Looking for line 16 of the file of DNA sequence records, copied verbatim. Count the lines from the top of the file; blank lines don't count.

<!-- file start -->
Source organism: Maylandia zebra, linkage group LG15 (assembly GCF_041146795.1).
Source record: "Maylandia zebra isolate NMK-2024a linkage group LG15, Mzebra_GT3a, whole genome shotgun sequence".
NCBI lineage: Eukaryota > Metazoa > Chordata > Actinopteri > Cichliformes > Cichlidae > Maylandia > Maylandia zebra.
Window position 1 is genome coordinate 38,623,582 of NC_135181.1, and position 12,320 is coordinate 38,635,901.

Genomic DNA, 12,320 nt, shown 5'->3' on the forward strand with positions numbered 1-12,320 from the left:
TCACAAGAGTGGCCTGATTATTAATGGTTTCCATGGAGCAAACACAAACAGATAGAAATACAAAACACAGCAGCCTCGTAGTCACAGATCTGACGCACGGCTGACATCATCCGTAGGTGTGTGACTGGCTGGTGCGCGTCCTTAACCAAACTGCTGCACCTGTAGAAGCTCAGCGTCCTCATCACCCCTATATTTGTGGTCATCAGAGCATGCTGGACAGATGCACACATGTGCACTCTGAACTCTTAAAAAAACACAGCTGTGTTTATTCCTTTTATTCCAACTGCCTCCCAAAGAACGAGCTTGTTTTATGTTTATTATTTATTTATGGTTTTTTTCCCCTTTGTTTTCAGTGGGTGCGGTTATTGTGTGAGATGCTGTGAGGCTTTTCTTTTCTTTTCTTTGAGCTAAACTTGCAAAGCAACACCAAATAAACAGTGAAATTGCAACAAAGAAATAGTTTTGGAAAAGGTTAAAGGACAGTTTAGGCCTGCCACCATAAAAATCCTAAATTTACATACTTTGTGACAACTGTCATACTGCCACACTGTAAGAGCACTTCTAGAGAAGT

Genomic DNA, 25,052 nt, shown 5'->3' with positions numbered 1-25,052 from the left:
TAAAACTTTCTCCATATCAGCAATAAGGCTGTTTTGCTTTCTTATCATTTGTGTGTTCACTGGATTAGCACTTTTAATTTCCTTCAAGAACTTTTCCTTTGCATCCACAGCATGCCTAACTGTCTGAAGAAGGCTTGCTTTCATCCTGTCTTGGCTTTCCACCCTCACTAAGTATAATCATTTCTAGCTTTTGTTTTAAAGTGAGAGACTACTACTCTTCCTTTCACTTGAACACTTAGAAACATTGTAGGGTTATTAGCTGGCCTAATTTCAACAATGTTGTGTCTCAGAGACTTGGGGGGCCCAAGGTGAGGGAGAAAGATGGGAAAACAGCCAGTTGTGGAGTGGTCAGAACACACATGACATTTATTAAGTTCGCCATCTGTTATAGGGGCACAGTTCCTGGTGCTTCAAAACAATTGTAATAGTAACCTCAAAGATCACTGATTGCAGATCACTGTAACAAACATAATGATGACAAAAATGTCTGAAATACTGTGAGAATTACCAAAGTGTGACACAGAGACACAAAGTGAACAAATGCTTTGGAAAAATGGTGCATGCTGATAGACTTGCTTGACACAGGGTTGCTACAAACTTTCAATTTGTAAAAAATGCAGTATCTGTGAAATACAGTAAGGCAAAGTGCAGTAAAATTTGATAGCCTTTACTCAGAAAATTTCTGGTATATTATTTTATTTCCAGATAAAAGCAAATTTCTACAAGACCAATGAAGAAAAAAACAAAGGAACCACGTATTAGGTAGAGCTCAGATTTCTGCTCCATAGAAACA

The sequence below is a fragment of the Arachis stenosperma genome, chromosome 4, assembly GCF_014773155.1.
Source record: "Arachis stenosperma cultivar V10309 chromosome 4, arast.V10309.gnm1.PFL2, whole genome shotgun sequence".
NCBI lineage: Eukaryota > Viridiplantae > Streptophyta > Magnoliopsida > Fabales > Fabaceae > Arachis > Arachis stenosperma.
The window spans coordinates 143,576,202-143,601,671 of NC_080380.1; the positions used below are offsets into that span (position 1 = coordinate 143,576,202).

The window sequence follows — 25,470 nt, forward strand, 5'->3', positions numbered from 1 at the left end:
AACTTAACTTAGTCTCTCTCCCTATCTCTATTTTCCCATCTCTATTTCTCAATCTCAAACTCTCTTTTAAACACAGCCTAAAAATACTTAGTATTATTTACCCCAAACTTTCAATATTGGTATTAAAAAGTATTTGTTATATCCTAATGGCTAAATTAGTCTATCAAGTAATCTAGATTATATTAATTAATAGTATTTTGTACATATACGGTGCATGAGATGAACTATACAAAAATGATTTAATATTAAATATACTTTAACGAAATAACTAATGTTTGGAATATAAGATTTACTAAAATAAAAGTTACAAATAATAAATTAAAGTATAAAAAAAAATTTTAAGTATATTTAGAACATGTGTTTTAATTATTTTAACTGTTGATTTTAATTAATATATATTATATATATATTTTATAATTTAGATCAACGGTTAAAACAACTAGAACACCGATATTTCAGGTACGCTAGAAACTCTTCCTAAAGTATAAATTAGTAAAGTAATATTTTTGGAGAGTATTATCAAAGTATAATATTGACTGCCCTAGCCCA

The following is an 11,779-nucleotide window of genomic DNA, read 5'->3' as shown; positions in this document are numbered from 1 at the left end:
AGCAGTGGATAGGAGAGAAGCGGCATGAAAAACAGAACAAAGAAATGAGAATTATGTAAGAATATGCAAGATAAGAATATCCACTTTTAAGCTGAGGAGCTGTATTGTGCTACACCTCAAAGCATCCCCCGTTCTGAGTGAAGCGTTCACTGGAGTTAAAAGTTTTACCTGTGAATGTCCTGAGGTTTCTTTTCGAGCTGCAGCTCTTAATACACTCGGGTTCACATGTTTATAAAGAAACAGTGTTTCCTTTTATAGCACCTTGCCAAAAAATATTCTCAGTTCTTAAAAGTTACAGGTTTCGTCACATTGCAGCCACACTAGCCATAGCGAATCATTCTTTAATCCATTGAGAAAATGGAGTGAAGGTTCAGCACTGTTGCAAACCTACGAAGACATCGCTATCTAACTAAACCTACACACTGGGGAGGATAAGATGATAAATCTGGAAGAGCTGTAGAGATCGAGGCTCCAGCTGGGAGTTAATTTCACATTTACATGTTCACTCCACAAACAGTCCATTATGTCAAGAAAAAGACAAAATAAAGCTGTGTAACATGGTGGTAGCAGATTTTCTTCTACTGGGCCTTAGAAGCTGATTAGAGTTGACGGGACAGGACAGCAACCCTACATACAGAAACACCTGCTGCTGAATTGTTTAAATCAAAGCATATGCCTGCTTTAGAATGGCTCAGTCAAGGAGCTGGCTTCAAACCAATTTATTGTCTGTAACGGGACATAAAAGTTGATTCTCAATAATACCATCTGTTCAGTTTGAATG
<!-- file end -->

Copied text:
AGCAGTGGATAGGAGAGAAGCGGCATGAAAAACAGAACAAAGAAATGAGAATTATGTAAGAATATGCAAGATAAGAATATCCACTTTTAAGCTGAGGAGCTGTATTGTGCTACACCTCAAAGCATCCCCCGTTCTGAGTGAAGCGTTCACTGGAGTTAAAAGTTTTACCTGTGAATGTCCTGAGGTTTCTTTTCGAGCTGCAGCTCTTAATACACTCGGGTTCACATGTTTATAAAGAAACAGTGTTTCCTTTTATAGCACCTTGCCAAAAAATATTCTCAGTTCTTAAAAGTTACAGGTTTCGTCACATTGCAGCCACACTAGCCATAGCGAATCATTCTTTAATCCATTGAGAAAATGGAGTGAAGGTTCAGCACTGTTGCAAACCTACGAAGACATCGCTATCTAACTAAACCTACACACTGGGGAGGATAAGATGATAAATCTGGAAGAGCTGTAGAGATCGAGGCTCCAGCTGGGAGTTAATTTCACATTTACATGTTCACTCCACAAACAGTCCATTATGTCAAGAAAAAGACAAAATAAAGCTGTGTAACATGGTGGTAGCAGATTTTCTTCTACTGGGCCTTAGAAGCTGATTAGAGTTGACGGGACAGGACAGCAACCCTACATACAGAAACACCTGCTGCTGAATTGTTTAAATCAAAGCATATGCCTGCTTTAGAATGGCTCAGTCAAGGAGCTGGCTTCAAACCAATTTATTGTCTGTAACGGGACATAAAAGTTGATTCTCAATAATACCATCTGTTCAGTTTGAATG